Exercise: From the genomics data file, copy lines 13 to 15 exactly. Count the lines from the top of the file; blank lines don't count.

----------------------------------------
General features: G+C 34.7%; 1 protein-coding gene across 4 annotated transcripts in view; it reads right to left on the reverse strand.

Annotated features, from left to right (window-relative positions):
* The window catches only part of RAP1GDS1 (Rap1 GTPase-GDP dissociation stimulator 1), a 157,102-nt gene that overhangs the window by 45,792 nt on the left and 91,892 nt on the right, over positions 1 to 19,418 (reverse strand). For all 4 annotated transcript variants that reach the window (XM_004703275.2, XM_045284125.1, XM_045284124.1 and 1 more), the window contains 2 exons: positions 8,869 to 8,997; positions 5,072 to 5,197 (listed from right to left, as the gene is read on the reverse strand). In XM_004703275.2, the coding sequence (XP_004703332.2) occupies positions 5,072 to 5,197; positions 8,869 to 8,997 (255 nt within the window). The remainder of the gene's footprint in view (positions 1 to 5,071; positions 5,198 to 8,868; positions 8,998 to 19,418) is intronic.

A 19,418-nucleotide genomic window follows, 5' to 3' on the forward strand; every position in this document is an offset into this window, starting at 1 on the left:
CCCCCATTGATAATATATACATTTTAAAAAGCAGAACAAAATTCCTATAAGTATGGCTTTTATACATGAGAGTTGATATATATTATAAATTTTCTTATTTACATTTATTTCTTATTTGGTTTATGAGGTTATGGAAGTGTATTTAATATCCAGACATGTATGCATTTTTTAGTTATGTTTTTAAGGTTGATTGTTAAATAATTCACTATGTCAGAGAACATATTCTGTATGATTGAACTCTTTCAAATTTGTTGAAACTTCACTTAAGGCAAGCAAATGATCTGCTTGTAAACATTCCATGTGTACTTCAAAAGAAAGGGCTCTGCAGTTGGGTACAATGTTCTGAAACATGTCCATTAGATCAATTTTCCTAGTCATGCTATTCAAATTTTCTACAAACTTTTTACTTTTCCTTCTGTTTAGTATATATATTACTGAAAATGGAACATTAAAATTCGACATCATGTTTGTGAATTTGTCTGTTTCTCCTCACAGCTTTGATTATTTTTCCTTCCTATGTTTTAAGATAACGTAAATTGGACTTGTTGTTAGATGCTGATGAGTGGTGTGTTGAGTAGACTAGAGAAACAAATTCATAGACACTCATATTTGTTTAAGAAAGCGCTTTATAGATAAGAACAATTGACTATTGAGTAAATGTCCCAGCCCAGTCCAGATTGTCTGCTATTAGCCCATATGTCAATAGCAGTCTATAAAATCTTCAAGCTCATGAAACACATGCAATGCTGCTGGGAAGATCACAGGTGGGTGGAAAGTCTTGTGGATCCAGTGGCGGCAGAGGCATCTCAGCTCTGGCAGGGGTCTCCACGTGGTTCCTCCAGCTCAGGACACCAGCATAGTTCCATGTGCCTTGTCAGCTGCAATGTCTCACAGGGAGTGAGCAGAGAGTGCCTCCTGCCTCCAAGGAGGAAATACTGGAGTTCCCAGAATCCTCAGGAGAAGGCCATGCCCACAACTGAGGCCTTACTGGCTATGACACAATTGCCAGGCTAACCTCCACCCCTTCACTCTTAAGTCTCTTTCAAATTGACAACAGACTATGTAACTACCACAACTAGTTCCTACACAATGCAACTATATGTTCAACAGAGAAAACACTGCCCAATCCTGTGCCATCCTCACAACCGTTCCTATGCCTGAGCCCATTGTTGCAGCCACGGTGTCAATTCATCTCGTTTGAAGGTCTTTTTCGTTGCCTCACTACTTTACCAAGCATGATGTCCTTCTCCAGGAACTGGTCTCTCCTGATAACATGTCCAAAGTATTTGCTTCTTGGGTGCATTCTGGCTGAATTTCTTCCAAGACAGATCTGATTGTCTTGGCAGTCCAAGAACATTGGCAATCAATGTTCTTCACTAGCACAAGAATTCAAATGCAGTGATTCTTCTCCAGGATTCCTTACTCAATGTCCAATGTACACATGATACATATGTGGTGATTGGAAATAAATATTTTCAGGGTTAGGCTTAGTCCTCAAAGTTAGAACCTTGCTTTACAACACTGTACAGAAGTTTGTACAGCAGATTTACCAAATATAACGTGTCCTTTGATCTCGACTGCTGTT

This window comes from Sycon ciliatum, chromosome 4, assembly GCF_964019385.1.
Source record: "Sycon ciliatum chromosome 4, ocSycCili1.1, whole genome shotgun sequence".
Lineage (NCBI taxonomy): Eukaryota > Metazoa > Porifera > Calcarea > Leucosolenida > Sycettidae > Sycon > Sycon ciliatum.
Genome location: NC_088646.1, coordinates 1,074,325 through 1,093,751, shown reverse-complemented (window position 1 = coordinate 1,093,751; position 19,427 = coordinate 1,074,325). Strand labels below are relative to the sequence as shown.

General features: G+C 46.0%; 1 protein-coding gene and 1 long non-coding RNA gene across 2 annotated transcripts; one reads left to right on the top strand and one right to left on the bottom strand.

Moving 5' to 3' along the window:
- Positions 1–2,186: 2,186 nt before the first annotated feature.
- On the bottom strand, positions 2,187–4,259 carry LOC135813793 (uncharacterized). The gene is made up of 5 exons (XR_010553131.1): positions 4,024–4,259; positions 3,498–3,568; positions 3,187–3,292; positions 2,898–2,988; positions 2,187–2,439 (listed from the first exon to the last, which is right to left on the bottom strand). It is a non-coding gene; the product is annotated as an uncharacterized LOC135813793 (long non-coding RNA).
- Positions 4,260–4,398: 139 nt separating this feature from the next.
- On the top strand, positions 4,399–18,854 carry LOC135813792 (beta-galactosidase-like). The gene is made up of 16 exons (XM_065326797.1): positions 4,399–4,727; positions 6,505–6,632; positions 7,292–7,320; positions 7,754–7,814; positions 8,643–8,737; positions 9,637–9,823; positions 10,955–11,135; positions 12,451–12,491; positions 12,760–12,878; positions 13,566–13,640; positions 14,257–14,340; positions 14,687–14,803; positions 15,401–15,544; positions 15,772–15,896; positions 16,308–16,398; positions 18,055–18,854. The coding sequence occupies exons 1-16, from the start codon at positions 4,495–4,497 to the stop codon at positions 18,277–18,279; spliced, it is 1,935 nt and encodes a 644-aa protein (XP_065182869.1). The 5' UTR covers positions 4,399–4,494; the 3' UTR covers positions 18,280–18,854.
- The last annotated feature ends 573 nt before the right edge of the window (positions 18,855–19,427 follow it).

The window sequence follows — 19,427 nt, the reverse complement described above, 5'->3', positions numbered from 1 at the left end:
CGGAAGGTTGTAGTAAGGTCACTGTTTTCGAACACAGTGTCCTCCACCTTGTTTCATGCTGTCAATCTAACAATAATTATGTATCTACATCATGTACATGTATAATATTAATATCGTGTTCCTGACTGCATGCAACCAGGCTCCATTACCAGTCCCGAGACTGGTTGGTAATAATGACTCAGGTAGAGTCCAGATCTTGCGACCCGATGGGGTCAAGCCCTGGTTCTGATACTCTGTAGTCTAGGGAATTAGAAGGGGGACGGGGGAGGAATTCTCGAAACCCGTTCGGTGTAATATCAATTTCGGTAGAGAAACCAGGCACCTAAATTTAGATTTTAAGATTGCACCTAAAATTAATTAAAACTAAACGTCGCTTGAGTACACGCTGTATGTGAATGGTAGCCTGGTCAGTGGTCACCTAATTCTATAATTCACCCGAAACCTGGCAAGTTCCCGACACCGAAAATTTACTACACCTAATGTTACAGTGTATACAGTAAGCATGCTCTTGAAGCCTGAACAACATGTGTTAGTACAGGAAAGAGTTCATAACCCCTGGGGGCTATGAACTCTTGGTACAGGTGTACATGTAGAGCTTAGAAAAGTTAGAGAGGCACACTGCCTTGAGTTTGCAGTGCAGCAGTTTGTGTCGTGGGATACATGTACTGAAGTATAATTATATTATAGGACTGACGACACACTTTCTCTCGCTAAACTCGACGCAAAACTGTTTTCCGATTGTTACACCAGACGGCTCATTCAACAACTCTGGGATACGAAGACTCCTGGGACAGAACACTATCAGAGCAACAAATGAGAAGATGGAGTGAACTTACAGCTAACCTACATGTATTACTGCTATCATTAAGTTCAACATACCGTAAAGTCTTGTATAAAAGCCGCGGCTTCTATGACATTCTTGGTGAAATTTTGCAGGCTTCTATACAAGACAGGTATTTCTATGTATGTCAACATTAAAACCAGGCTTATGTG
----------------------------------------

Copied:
- On the bottom strand, positions 2,187–4,259 carry LOC135813793 (uncharacterized). The gene is made up of 5 exons (XR_010553131.1): positions 4,024–4,259; positions 3,498–3,568; positions 3,187–3,292; positions 2,898–2,988; positions 2,187–2,439 (listed from the first exon to the last, which is right to left on the bottom strand). It is a non-coding gene; the product is annotated as an uncharacterized LOC135813793 (long non-coding RNA).
- Positions 4,260–4,398: 139 nt separating this feature from the next.
- On the top strand, positions 4,399–18,854 carry LOC135813792 (beta-galactosidase-like). The gene is made up of 16 exons (XM_065326797.1): positions 4,399–4,727; positions 6,505–6,632; positions 7,292–7,320; positions 7,754–7,814; positions 8,643–8,737; positions 9,637–9,823; positions 10,955–11,135; positions 12,451–12,491; positions 12,760–12,878; positions 13,566–13,640; positions 14,257–14,340; positions 14,687–14,803; positions 15,401–15,544; positions 15,772–15,896; positions 16,308–16,398; positions 18,055–18,854. The coding sequence occupies exons 1-16, from the start codon at positions 4,495–4,497 to the stop codon at positions 18,277–18,279; spliced, it is 1,935 nt and encodes a 644-aa protein (XP_065182869.1). The 5' UTR covers positions 4,399–4,494; the 3' UTR covers positions 18,280–18,854.